Say you are developing a game like Chess, Go, Checkers, Tic-Tac-Toe or Memory. In each of those games the game board is a rectangle looking playfield of different size (rows x columns). Tic-Tac-Toe is 3×3, Checkers is 8×8, while Go can be 19×19 or 13×13 and similar.
In a game with an arbitrary number of game fields you might want to have the board look as closely to square as possible (rectangle where height and width are the same). Think of Memory. Let’s say we have 24 cards, that is 12 pairs. If you want to place them in a rectangle looking grid, most similar to square, you would go for 4 x 6 (or 6 x 4) board size (as it would look more square like than 3 x 8 and 2 x 12 or 1 x 24 would be too wide).
Delphi’s TGridPanel control is an ideal pick when you want to create grid-flow like user interface layout for your controls.
To place controls on a grid panel you specify the number of rows and columns (RowCollection and ColumnCollection properties) and simply drop a control on it. Unlike standard TPanel, when you drop a control on a GridPanel it will be placed in the next available empty cell in the grid. As you add more controls the grid will grow either by rows or columns being added automagically (or not, if the ExpandStyle poroperty is set to emFixedSize). What’s more you can even determine how each cell will be sized: will it have a fixed size, or a percentage of the grid size – so you can have controls nicely uniformly distributed in a grid.
That’s all great when you know the design at design-time – and you know what number of controls you want to be hosted by the grid panel.
The second law of thermodynamics, in short version and when read by a programmer, states that “any collection of objects tends not to be sorted” 🙂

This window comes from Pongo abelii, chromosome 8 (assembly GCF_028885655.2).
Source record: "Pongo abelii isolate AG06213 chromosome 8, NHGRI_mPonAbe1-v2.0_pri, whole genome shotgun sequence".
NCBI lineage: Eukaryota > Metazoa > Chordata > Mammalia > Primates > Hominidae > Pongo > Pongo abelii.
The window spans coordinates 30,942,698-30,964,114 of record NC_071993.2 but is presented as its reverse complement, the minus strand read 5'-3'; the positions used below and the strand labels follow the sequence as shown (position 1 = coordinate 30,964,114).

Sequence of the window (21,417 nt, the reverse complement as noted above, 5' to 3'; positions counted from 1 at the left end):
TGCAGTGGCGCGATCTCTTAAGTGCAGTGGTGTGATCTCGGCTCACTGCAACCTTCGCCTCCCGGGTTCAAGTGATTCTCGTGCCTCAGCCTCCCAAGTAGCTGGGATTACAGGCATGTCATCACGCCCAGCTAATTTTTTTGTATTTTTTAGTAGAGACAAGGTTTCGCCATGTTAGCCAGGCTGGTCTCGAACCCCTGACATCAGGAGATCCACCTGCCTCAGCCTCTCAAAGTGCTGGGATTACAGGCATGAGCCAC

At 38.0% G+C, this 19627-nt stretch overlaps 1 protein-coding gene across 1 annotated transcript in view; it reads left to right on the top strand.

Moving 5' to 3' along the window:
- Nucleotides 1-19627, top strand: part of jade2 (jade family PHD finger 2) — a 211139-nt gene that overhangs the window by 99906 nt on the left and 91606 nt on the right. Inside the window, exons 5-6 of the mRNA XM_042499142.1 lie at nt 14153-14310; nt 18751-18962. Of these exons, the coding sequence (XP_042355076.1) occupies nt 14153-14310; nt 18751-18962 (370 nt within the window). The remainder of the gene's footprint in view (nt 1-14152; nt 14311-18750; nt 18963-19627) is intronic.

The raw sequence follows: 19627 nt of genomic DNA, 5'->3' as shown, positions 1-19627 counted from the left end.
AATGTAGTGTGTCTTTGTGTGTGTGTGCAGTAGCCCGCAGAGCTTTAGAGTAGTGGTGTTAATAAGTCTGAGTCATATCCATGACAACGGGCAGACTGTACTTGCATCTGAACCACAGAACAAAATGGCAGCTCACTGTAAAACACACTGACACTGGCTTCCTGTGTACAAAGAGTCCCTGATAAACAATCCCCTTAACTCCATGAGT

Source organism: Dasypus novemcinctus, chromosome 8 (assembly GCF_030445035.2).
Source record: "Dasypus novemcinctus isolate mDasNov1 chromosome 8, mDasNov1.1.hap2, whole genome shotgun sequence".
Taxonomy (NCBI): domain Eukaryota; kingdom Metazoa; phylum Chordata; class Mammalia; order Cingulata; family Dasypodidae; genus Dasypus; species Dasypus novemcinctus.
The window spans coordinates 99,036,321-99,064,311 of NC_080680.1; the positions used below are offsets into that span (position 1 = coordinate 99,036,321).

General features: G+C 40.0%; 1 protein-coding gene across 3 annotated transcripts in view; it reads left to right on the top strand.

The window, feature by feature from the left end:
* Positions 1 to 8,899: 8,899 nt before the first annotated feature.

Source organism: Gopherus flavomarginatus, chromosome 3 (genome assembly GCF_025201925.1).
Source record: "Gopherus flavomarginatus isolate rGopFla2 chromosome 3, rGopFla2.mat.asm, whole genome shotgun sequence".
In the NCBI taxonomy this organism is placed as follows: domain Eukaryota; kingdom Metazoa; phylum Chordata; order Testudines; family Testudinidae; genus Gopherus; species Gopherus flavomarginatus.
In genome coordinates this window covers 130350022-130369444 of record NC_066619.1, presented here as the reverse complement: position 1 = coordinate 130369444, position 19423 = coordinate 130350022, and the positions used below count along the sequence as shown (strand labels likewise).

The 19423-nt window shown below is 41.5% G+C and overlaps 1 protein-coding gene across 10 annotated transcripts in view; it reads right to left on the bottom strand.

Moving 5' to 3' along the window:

We developers, we have a tendency of organizing objects into lists, collections, queues, stacks …
Since you’ll be using the for loop to iterate over elements – why not sort the elements first. What’s more, a sorted list is easier (read: faster) to be searched upon.
In one of my applications, a tab on the page control hosts a TWebBrowser displaying PDF (and other supported) documents. Having the “PDF View” tab active, other tabs of the page control are hidden from the user – as this is how the page control functions.
One users asked: “Can we undock this tab so that it floats and then activate other tabs on the page control? We would also want to dock the viewer tab back. Further, we have two monitors and would like to move the floating viewer to the second monitor.”
I’m sure you’ve seen it already. When the program starts it takes a picture of the current desktop, the picture is then cut into a number of rectangular pieces (all of the same size). A piece at some random position is “removed”. The main code randomly swaps that piece with the one next to it. Only pieces adjacent to the removed one can be moved into it.
Looking for the best approach to change the background color (and other properties) of the focused data entry control in a Delphi (VCL) application?